The barbershop library project earned Real Dads Read a reputation for making a difference. Schools started calling Braswell for advice on how to get more fathers engaged in their classrooms. Last September, Braswell was at a school in Decatur when he had a big idea. “I thought that a Little Free Library would fit in perfectly with the outside of the school,” he
says.

Little Free Library is a non-profit organization that facilitates free book exchanges and sells
simple, attractive wooden boxes to house the books, or shares the blueprints to build one. Typically hung on a post, a Little Free Library often resembles a bird house and operates much like the “need a penny, take a penny” dish next to a cash register. “The idea is to let the library become part of the streetscape and part of the neighborhood,” says Braswell.

Braswell installed Little Free Libraries at three elementary schools in Decatur, posting photos of
the events on social media. When Little Free Library CEO Todd Bol happened to see them, he decided he wanted to learn more about Real Dads Read and contacted Braswell. “The rest is history,” Braswell says. “We’ve been pretty much joined at the hip ever since. Real Dads Read will be establishing reading clubs in each of the 50 schools that will receive a Little Free Library. “We want to engage fathers with some literary activities,” says Braswell. “We’re a father agency, not a literacy agency, but one thing we do know is that when fathers read with their children, good things happen.”

Little Free Library will also be partnering with Real Dads Read on a mobile unit project that places crates of children’s books in the back of specially-marked police cruisers. “The police car becomes a mobile library,” says Braswell. “The kids know that these officers have books. It helps to create a conversation between law enforcement and the children in their community. It builds connections.”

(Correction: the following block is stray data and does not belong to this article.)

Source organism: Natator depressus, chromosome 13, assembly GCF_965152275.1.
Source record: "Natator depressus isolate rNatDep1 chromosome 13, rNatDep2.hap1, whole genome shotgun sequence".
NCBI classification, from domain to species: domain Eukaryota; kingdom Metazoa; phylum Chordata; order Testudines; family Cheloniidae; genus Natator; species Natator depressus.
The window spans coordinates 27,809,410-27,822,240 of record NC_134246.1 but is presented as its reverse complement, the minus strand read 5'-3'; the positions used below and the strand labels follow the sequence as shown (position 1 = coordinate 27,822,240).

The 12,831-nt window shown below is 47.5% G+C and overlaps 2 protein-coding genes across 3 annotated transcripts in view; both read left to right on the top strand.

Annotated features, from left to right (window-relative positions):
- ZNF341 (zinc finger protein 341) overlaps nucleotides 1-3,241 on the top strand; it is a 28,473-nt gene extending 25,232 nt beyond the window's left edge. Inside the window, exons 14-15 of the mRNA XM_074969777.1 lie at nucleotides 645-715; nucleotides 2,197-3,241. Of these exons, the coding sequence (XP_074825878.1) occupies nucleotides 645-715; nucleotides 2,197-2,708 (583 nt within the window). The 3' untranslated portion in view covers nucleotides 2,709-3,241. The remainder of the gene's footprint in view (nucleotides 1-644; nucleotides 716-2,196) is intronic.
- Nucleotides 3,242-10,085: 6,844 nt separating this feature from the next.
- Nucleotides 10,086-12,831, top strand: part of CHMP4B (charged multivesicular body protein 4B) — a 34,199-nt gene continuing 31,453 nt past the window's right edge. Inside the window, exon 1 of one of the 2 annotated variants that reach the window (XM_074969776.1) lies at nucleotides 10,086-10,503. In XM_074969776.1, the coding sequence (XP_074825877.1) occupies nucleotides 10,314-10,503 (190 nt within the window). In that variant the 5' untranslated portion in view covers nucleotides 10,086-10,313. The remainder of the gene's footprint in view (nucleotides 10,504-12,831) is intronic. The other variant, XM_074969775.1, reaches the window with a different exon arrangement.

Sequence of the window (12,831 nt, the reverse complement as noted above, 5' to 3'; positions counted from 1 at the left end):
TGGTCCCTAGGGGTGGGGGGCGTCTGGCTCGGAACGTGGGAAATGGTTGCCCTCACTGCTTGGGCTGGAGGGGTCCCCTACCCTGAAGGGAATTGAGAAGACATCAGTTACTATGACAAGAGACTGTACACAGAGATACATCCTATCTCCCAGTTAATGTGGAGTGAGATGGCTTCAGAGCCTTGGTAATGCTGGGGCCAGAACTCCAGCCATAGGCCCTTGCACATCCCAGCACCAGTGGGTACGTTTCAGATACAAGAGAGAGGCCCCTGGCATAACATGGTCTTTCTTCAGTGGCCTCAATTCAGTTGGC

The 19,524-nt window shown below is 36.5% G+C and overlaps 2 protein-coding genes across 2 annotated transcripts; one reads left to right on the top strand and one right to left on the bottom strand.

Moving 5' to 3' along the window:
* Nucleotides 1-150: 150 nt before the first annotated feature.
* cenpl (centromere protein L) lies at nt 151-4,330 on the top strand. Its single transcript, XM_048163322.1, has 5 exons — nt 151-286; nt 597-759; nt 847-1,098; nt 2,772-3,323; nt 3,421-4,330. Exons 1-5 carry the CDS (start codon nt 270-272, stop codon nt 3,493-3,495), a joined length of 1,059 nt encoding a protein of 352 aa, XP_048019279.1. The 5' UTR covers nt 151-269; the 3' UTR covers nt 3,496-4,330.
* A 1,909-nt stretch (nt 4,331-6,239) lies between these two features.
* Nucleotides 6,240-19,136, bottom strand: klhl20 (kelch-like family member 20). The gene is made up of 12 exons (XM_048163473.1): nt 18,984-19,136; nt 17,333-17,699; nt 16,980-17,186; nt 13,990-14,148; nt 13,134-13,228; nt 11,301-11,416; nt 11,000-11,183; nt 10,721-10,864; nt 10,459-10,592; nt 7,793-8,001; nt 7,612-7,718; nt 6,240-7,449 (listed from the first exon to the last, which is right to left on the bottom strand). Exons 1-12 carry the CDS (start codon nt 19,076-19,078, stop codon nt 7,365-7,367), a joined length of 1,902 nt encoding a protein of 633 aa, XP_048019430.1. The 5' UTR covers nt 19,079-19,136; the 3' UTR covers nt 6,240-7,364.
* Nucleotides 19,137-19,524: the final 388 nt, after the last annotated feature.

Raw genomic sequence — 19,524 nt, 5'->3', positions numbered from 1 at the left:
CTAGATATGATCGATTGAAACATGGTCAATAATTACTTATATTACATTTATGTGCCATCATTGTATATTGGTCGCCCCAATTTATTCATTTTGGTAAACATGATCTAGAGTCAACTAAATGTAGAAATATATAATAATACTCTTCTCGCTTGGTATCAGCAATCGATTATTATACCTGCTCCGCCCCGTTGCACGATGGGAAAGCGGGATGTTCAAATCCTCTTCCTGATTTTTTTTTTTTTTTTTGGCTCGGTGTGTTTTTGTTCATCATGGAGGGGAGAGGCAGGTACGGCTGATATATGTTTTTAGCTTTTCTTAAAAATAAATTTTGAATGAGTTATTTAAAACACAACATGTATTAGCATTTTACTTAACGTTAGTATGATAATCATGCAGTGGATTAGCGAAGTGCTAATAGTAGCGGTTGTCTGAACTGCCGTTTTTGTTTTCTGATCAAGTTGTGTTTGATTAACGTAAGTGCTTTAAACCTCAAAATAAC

The project is set to start in Atlanta soon. In addition to its Real Dads Read efforts, Fathers Incorporated is launching a new campaign in June called Drive to Five. “With this program, we’re narrowing our focus to fathers who are raising children ages infant to 5 years old,” says Braswell. “We believe that this cohort is where we can make the largest impact on children.” According to Braswell, non-resident dads are far more likely to totally disconnect from their children by the time the children are age five than resident dads. “Forming lasting bonds during those first five years is absolutely crucial,” says Braswell. “I’ve seen the impact that
fatherlessness has on communities, especially low-income communities. It’s devastating. This work we do is to ensure that the dads we work with are as intimately connected as early as possible.”

One aspect of Drive to Five will be to provide educational materials about responsible parenting to new fathers and fathers-to-be. The branding for Drive to Five features a superhero cartoon character named Adam, and Braswell says he wants regular, everyday dads to learn to see themselves this way. “He’s not Super Dad,” says Braswell. “Yes, he’s standing there with a cape, but he can’t stop bullets in his teeth. He doesn’t have x-ray vision. What he does have is Daddy
power. When a father reads with his child, that’s a power. When he has a positive interaction with the mother of his child, that’s another power. I want every father to understand how much daddy power he has. Each father has to activate his own powers, but he has to be aware of them first. That’s where we come in.” •

Check out more great articles like this in the June issue of Story Monsters Ink!